Brehon Music

The Everlasting Voices

by W.B. Yeats

O sweet everlasting voices be still;
Go to the guards of the heavenly fold
And bid them wander obeying your will
Flame under flame, till Time be no more;
Have you not heard that our hearts are old,
That you call in birds, in wind on the hill,
In shaken boughs, in tide on the shore?
O sweet everlasting voices be still.


his site hopes to explore the relationship between Brehon Law and music in Ireland from prehistory up until the mid-seventeenth century and the breakup of the old order and disenfranchisment of the ancient family dynasties. One effect was to create, for a time, a class of itinerant harpers, many of whom are indeed celebrated today. But what came before this, in the preceding 1,000 or more years of reigning Brehon Law?

usic, like every other facet of early and Medieval life in Ireland was regulated by the Brehon laws. There are so many questions as yet unanswered, largely because we have not been able to read our own laws, and many of our early manuscripts lie scattered all over the world, (see Untilled Fields of Irish History, by P.B. Ellis) particularly Europe. Celtic Music or Traditional Music, as it is known today, is of course derived from the great oral and bardic traditions. The period when accurate records of Celtic music begin, as we know it, conicides with the end of the the Brehon system, and the very social structure it celebrated. Some questions we are exploring are:

Was music played in conjunction with recitation of law?

What laws governed the composition and playing of music?

What instruments were used?

What role did the bardic schools play?

How much of the early music survived, and in what form?

What was the role of music in helping the Brehon reach his judgment?

Was music required during legal or official proceedings?

We welcome contributions and discussion on these matters. Below are some links we have found that give some direction in this search.

Brehon Music Links

The Origins of Irish Traditional Music Brilliant article by Caoimhín Mac Aoidh from The Standing Stones site. The link below is a response to it, and gives even more insight into this difficult issue.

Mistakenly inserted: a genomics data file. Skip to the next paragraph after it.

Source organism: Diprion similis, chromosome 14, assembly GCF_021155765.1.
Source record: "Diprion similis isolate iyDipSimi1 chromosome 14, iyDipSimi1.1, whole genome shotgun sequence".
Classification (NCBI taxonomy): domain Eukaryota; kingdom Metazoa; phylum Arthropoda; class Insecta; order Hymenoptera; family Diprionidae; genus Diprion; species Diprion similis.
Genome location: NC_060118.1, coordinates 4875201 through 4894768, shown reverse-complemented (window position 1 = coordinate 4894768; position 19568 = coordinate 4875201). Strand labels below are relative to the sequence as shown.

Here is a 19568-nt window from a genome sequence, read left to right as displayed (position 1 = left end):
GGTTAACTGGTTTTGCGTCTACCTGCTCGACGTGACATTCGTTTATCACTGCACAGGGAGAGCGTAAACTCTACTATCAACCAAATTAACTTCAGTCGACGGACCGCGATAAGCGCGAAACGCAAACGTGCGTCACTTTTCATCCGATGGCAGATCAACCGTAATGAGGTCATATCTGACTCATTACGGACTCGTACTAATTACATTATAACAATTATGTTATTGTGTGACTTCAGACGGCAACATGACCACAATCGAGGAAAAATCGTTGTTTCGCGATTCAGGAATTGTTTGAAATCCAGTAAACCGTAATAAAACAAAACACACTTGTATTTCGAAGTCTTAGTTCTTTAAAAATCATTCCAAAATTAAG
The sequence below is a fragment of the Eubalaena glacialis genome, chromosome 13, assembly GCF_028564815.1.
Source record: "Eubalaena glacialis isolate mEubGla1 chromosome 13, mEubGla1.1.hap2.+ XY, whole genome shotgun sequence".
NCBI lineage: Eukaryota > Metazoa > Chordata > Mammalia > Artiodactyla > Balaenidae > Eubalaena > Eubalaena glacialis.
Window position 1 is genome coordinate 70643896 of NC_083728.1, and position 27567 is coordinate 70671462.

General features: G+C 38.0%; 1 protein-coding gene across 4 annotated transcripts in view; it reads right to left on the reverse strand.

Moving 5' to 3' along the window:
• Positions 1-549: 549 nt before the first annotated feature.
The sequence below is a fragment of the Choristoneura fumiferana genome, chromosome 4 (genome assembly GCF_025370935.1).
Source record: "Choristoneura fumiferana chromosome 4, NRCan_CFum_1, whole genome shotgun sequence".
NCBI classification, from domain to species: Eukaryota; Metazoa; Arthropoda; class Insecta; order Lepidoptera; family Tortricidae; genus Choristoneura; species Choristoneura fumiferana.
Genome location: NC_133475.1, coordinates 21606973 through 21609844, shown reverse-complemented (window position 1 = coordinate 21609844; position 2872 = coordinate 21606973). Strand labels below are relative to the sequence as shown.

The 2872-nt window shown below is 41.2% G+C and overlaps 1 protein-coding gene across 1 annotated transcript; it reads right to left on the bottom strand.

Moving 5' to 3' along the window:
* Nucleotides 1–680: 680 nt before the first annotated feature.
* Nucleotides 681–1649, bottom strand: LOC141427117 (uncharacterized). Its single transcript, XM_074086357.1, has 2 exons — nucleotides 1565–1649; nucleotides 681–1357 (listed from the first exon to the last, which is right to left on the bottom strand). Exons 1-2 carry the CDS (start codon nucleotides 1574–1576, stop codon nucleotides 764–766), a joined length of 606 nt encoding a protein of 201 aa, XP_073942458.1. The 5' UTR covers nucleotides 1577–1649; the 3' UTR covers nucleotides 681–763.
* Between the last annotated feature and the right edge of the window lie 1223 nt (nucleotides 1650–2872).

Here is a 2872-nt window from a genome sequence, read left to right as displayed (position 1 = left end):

Thoughts on the Origins of Irish Traditional Music Very interesting article on The Standing Stones site, in two parts. The author, Michael Robinson, acknowledges that "There is virtually no direct evidence in this subject area, so everything is just an opinion, and nothing can be proven." We hope to change that, by supporting the collection, scanning and translation of our ancient manuscripts.

Giraldus Cambrensis, a very early (12th century) commentator on Irish and Welsh music. Another great article at Standing Stones.

What is Celtic music? Introductory article at Ceolas, the home of Celtic music on the internet, since 1994. Ceolas houses the largest on line collection of information on Celtic music, and has links to hundreds of related sites.

What is Traditional Music? Article on the the Irish Traditional Music Archive site. This is a very vital resource for Irish music.

Ancient Music of Ireland This site is devoted to ancient Irish music, mainly inspired by the collections of Edward Bunting, who had attended the famous Belfast Harp Festival in 1792 and had been engaged to note down the music from the last harpers, before it would vanish with them for ever.

Turlough O'Carolan (1670-1738) takes up a special place in the succession of itinerant harpers, being one of the last composer in the great oral tradition

The World of Medieval Celtic Music Article by ALTRAMAR medieval music ensemble and their presentation: 'Crossroads of the Celts' hosted by Indiana University.         

"The Uileann Pipes "The earliest bagpipes in Ireland - testified to in the fifth century Brehon Laws - were a mouth blown peasant instrument." This succinct article from Tara Music gives a nice mention of the legal history of the Uileann pipes, along with some nice images.



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